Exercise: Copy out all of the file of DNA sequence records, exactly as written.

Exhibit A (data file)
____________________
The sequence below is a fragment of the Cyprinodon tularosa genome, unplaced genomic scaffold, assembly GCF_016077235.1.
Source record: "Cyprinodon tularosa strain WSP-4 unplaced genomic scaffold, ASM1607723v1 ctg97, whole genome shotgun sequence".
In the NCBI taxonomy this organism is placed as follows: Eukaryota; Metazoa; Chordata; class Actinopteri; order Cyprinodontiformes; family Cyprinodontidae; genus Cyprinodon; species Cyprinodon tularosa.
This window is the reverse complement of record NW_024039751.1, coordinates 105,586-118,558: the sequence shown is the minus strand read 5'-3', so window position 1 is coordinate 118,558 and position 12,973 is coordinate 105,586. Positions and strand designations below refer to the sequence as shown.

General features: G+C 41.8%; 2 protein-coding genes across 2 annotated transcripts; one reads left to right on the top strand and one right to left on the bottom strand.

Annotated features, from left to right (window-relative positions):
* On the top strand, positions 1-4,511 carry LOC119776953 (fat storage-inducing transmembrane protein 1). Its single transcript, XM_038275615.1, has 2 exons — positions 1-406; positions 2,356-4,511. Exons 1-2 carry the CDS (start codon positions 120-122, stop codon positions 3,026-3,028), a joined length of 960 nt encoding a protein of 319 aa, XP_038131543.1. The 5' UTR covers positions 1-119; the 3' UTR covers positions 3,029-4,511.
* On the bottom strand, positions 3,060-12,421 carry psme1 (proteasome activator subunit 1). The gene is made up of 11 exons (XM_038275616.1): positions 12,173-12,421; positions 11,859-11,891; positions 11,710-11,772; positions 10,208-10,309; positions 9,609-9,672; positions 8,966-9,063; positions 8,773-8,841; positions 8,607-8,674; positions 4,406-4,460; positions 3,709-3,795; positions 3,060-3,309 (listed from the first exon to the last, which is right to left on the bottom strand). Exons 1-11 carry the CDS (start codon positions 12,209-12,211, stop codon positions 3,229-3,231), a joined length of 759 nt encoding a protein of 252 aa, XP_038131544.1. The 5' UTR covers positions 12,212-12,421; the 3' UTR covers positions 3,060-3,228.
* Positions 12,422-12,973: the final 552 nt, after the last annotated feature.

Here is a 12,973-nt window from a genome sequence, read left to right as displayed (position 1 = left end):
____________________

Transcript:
The sequence below is a fragment of the Cyprinodon tularosa genome, unplaced genomic scaffold, assembly GCF_016077235.1.
Source record: "Cyprinodon tularosa strain WSP-4 unplaced genomic scaffold, ASM1607723v1 ctg97, whole genome shotgun sequence".
In the NCBI taxonomy this organism is placed as follows: Eukaryota; Metazoa; Chordata; class Actinopteri; order Cyprinodontiformes; family Cyprinodontidae; genus Cyprinodon; species Cyprinodon tularosa.
This window is the reverse complement of record NW_024039751.1, coordinates 105,586-118,558: the sequence shown is the minus strand read 5'-3', so window position 1 is coordinate 118,558 and position 12,973 is coordinate 105,586. Positions and strand designations below refer to the sequence as shown.

General features: G+C 41.8%; 2 protein-coding genes across 2 annotated transcripts; one reads left to right on the top strand and one right to left on the bottom strand.

Annotated features, from left to right (window-relative positions):
* On the top strand, positions 1-4,511 carry LOC119776953 (fat storage-inducing transmembrane protein 1). Its single transcript, XM_038275615.1, has 2 exons — positions 1-406; positions 2,356-4,511. Exons 1-2 carry the CDS (start codon positions 120-122, stop codon positions 3,026-3,028), a joined length of 960 nt encoding a protein of 319 aa, XP_038131543.1. The 5' UTR covers positions 1-119; the 3' UTR covers positions 3,029-4,511.
* On the bottom strand, positions 3,060-12,421 carry psme1 (proteasome activator subunit 1). The gene is made up of 11 exons (XM_038275616.1): positions 12,173-12,421; positions 11,859-11,891; positions 11,710-11,772; positions 10,208-10,309; positions 9,609-9,672; positions 8,966-9,063; positions 8,773-8,841; positions 8,607-8,674; positions 4,406-4,460; positions 3,709-3,795; positions 3,060-3,309 (listed from the first exon to the last, which is right to left on the bottom strand). Exons 1-11 carry the CDS (start codon positions 12,209-12,211, stop codon positions 3,229-3,231), a joined length of 759 nt encoding a protein of 252 aa, XP_038131544.1. The 5' UTR covers positions 12,212-12,421; the 3' UTR covers positions 3,060-3,228.
* Positions 12,422-12,973: the final 552 nt, after the last annotated feature.

Here is a 12,973-nt window from a genome sequence, read left to right as displayed (position 1 = left end):